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Torts LAW2042 Take Home Exam, First-Class Answer

Submitted by: Tavisha Sood

Question: Northern Ireland should not adopt the requirement codified in s.1(1) of the Defamation Act 2013 that the “publication has caused or is likely to cause serious harm to the reputation of the claimant” as it tips the balance too far in favour of freedom of expression, at the expense of the right to reputation. Critically discuss with reference to relevant authority.


In this essay, I critically evaluate how the introduction of s.1(1) of the Defamation Act 2013 (Hereinafter DA 2013) brought the tort of defamation into the 21st century and while it does afford more protection for freedom of speech, it does not do so at the expense of a right to a reputation. In order to do so we explore; the history of UK libel laws; how s.1(1) provides protection for free speech; why this does not diminish the protection of reputation and lastly why Northern Ireland (NI) should adopt this policy.

UK Libel Laws prior to DA 2013

Protection of Reputation (Article 8) and Freedom of Expression (Article 10) are always likely to find themselves in some tension as one person’s freely expressed view is another person’s unjustified calumny (Emily Cleevely 2011). However, UK’s imbalanced laws that heavily favour the right to a reputation over free speech has exacerbated this tension for years.

England’s libel laws were initially designed to defend the integrity of the Crown with pro-claimant provisions such as the presumption of falsity. However, it is exactly these libel laws that led to the UK gaining the infamous title of being the ‘libel capital of the western world’. With increasing ‘Libel Tourism’ - a practice of people issuing defamation in the UK to ensure success – the UK’s legal reputation was inviting mass international and domestic criticism. Domestic organisations such as ‘English Pen’ and ‘Sense about Science’ pushed for higher protection of free speech, warning England that its libel laws were perpetuating self-censorship. Across the pond, The USA’s steady effort towards creating legislation such as the Libel Tourism Protection Act (2008), was a stark reminder that the English courts pro-claimant approach was under international scrutiny from other commonwealth jurisdictions as well.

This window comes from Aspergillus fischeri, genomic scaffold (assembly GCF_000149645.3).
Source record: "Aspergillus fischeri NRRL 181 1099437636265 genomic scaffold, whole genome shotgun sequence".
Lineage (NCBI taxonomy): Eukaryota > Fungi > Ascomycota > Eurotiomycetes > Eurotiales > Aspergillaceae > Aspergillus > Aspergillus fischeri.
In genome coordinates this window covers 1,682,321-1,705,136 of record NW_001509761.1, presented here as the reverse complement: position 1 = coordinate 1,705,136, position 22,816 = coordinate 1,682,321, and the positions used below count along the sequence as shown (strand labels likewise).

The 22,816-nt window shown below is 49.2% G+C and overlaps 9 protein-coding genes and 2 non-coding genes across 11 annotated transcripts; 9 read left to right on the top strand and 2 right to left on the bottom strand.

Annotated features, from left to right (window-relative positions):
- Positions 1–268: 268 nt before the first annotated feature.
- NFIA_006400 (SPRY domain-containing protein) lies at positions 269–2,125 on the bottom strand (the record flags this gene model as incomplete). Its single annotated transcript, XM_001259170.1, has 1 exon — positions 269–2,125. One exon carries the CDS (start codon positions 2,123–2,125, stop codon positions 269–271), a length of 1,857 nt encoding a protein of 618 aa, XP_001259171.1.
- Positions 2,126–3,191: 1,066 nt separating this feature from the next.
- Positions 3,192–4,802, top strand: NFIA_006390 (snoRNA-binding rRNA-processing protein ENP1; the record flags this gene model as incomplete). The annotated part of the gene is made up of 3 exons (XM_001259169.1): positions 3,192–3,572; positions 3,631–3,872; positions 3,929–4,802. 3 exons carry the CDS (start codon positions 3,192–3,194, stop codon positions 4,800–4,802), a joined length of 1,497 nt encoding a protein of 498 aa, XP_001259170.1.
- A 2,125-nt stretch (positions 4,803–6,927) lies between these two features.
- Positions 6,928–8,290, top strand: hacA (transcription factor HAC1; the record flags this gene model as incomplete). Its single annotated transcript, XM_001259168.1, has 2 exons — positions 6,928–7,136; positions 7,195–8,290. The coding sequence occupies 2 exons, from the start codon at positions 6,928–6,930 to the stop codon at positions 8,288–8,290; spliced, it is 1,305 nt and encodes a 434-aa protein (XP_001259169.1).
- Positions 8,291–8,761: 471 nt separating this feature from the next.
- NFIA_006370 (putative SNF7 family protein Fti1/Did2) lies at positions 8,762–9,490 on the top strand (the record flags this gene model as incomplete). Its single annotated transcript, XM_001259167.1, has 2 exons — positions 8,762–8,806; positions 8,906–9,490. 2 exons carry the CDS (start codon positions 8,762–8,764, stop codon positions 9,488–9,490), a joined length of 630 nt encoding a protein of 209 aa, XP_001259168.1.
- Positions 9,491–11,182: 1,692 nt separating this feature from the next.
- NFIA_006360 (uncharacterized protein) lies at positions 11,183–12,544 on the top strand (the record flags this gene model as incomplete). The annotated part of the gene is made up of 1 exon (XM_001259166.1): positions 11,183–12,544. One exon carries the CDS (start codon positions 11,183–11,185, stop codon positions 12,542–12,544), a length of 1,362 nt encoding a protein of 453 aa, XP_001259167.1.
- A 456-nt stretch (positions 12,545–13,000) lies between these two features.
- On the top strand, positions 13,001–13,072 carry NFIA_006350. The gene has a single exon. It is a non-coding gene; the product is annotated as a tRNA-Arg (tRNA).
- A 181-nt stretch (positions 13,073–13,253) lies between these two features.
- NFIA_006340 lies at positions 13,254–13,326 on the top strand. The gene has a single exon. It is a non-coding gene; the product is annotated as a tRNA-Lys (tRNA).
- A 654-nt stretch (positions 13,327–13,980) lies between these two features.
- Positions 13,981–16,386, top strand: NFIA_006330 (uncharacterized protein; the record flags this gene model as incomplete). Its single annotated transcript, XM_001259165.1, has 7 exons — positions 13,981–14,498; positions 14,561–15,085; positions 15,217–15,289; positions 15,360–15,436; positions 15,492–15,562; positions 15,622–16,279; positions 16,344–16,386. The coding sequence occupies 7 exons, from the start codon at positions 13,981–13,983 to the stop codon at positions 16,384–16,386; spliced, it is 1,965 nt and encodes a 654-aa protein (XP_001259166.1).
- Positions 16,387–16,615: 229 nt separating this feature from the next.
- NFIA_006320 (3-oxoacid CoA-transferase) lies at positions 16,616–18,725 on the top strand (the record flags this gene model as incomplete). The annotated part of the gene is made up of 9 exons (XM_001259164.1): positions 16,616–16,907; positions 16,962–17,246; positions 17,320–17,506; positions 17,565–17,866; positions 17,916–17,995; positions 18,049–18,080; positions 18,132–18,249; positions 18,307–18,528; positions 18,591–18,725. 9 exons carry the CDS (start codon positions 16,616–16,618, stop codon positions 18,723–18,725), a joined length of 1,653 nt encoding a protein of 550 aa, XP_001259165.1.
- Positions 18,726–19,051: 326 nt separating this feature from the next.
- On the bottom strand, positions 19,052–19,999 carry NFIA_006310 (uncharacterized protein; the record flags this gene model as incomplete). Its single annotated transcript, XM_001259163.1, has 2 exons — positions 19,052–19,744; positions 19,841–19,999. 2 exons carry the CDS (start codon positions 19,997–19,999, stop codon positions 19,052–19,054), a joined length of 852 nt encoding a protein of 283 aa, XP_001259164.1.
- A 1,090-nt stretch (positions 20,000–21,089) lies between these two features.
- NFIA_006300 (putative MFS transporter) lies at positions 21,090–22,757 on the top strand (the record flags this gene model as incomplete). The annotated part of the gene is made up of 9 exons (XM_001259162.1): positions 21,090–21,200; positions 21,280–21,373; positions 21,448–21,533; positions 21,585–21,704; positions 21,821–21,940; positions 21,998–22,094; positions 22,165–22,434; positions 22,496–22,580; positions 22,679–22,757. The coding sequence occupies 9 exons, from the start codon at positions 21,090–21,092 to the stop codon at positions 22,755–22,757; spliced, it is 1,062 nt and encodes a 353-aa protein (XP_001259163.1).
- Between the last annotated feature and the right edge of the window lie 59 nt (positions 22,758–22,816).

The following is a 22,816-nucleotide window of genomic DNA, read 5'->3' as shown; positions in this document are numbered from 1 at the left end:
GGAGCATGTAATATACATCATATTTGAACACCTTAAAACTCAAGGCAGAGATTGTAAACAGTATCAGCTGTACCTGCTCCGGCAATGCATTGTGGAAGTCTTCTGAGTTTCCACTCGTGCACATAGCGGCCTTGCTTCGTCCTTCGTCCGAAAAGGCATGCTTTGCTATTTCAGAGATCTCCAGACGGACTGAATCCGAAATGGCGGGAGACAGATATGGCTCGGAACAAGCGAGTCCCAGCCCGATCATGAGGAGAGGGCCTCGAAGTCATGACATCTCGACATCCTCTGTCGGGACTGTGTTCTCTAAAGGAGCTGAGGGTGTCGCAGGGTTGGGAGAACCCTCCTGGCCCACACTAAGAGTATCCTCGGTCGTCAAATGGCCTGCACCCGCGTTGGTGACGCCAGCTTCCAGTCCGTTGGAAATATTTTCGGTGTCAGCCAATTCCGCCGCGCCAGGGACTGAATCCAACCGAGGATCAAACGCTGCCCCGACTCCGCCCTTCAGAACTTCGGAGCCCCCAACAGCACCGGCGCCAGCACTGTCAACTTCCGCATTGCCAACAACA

Prior to DA 2013, legislators, and academics such as Emily Cleevely (2013) criticised this lopsided system for it ‘imposed significant financial burdens and levels of self-censorship’, all thanks to the pro-reputational laws.

In fact, the case of McDonalds Corp v Steel & Morris [1997] consolidated this criticism by finding numerous flaws in the UK libel system; The pivotal concern being the lack of adequate protection of free speech within the UK libel laws. It brought to light how the threat of expensive litigation battles coupled with pro-claimant friendly law had a ‘chilling effect’ on free speech: Publications and Newspapers were forced to err on side of caution by not publishing any criticism so as to avoid incurring high legal fees (Mariette Jones 2019).